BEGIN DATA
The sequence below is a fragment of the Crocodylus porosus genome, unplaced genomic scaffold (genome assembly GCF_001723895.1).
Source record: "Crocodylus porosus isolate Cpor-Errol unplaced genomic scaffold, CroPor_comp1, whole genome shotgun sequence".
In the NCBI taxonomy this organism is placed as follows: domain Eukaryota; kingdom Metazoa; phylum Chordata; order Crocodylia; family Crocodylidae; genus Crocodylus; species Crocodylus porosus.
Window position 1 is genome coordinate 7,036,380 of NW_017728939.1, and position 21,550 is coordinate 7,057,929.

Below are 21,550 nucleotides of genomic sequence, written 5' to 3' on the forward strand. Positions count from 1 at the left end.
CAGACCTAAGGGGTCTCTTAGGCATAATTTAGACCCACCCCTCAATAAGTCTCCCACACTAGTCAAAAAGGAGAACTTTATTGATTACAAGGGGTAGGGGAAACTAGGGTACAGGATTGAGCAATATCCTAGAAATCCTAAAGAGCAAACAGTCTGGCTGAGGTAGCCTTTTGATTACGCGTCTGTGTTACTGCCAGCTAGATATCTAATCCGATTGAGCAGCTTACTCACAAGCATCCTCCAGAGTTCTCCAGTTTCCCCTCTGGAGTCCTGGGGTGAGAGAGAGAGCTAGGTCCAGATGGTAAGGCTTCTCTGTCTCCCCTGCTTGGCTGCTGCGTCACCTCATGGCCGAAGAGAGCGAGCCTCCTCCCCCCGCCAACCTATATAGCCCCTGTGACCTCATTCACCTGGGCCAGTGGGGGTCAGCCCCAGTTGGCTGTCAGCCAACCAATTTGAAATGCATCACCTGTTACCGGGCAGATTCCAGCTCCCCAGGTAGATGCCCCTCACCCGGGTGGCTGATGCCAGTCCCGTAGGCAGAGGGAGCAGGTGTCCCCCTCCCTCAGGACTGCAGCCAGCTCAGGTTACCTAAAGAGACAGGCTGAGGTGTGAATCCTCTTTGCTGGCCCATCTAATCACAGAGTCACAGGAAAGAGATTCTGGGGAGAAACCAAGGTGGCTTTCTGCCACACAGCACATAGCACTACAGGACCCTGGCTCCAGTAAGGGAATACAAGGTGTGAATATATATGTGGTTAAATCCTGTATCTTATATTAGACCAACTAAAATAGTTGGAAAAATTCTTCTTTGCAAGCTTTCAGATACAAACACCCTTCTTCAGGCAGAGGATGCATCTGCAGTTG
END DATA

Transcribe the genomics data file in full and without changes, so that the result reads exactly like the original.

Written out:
The sequence below is a fragment of the Crocodylus porosus genome, unplaced genomic scaffold (genome assembly GCF_001723895.1).
Source record: "Crocodylus porosus isolate Cpor-Errol unplaced genomic scaffold, CroPor_comp1, whole genome shotgun sequence".
In the NCBI taxonomy this organism is placed as follows: domain Eukaryota; kingdom Metazoa; phylum Chordata; order Crocodylia; family Crocodylidae; genus Crocodylus; species Crocodylus porosus.
Window position 1 is genome coordinate 7,036,380 of NW_017728939.1, and position 21,550 is coordinate 7,057,929.

Below are 21,550 nucleotides of genomic sequence, written 5' to 3' on the forward strand. Positions count from 1 at the left end.
CAGACCTAAGGGGTCTCTTAGGCATAATTTAGACCCACCCCTCAATAAGTCTCCCACACTAGTCAAAAAGGAGAACTTTATTGATTACAAGGGGTAGGGGAAACTAGGGTACAGGATTGAGCAATATCCTAGAAATCCTAAAGAGCAAACAGTCTGGCTGAGGTAGCCTTTTGATTACGCGTCTGTGTTACTGCCAGCTAGATATCTAATCCGATTGAGCAGCTTACTCACAAGCATCCTCCAGAGTTCTCCAGTTTCCCCTCTGGAGTCCTGGGGTGAGAGAGAGAGCTAGGTCCAGATGGTAAGGCTTCTCTGTCTCCCCTGCTTGGCTGCTGCGTCACCTCATGGCCGAAGAGAGCGAGCCTCCTCCCCCCGCCAACCTATATAGCCCCTGTGACCTCATTCACCTGGGCCAGTGGGGGTCAGCCCCAGTTGGCTGTCAGCCAACCAATTTGAAATGCATCACCTGTTACCGGGCAGATTCCAGCTCCCCAGGTAGATGCCCCTCACCCGGGTGGCTGATGCCAGTCCCGTAGGCAGAGGGAGCAGGTGTCCCCCTCCCTCAGGACTGCAGCCAGCTCAGGTTACCTAAAGAGACAGGCTGAGGTGTGAATCCTCTTTGCTGGCCCATCTAATCACAGAGTCACAGGAAAGAGATTCTGGGGAGAAACCAAGGTGGCTTTCTGCCACACAGCACATAGCACTACAGGACCCTGGCTCCAGTAAGGGAATACAAGGTGTGAATATATATGTGGTTAAATCCTGTATCTTATATTAGACCAACTAAAATAGTTGGAAAAATTCTTCTTTGCAAGCTTTCAGATACAAACACCCTTCTTCAGGCAGAGGATGCATCTGCAGTTG